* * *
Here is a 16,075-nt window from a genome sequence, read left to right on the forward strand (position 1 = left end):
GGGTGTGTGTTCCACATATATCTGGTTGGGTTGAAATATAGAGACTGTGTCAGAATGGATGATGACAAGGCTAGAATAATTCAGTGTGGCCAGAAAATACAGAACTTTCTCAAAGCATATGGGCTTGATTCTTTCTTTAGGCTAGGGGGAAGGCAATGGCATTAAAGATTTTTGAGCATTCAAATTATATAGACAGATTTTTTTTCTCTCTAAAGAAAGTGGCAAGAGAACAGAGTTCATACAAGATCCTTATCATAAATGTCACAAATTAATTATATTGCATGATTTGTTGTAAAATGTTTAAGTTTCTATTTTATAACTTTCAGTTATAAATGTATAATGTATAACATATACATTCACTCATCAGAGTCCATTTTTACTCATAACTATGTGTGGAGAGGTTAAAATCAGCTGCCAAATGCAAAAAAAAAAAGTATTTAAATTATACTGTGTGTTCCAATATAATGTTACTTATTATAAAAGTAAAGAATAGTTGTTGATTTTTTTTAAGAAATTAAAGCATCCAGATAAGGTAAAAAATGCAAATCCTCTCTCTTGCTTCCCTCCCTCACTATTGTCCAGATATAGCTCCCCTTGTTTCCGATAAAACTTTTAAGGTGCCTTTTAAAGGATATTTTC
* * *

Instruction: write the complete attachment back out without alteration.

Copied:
Here is a 16,075-nt window from a genome sequence, read left to right on the forward strand (position 1 = left end):
GGGTGTGTGTTCCACATATATCTGGTTGGGTTGAAATATAGAGACTGTGTCAGAATGGATGATGACAAGGCTAGAATAATTCAGTGTGGCCAGAAAATACAGAACTTTCTCAAAGCATATGGGCTTGATTCTTTCTTTAGGCTAGGGGGAAGGCAATGGCATTAAAGATTTTTGAGCATTCAAATTATATAGACAGATTTTTTTTCTCTCTAAAGAAAGTGGCAAGAGAACAGAGTTCATACAAGATCCTTATCATAAATGTCACAAATTAATTATATTGCATGATTTGTTGTAAAATGTTTAAGTTTCTATTTTATAACTTTCAGTTATAAATGTATAATGTATAACATATACATTCACTCATCAGAGTCCATTTTTACTCATAACTATGTGTGGAGAGGTTAAAATCAGCTGCCAAATGCAAAAAAAAAAAGTATTTAAATTATACTGTGTGTTCCAATATAATGTTACTTATTATAAAAGTAAAGAATAGTTGTTGATTTTTTTTAAGAAATTAAAGCATCCAGATAAGGTAAAAAATGCAAATCCTCTCTCTTGCTTCCCTCCCTCACTATTGTCCAGATATAGCTCCCCTTGTTTCCGATAAAACTTTTAAGGTGCCTTTTAAAGGATATTTTC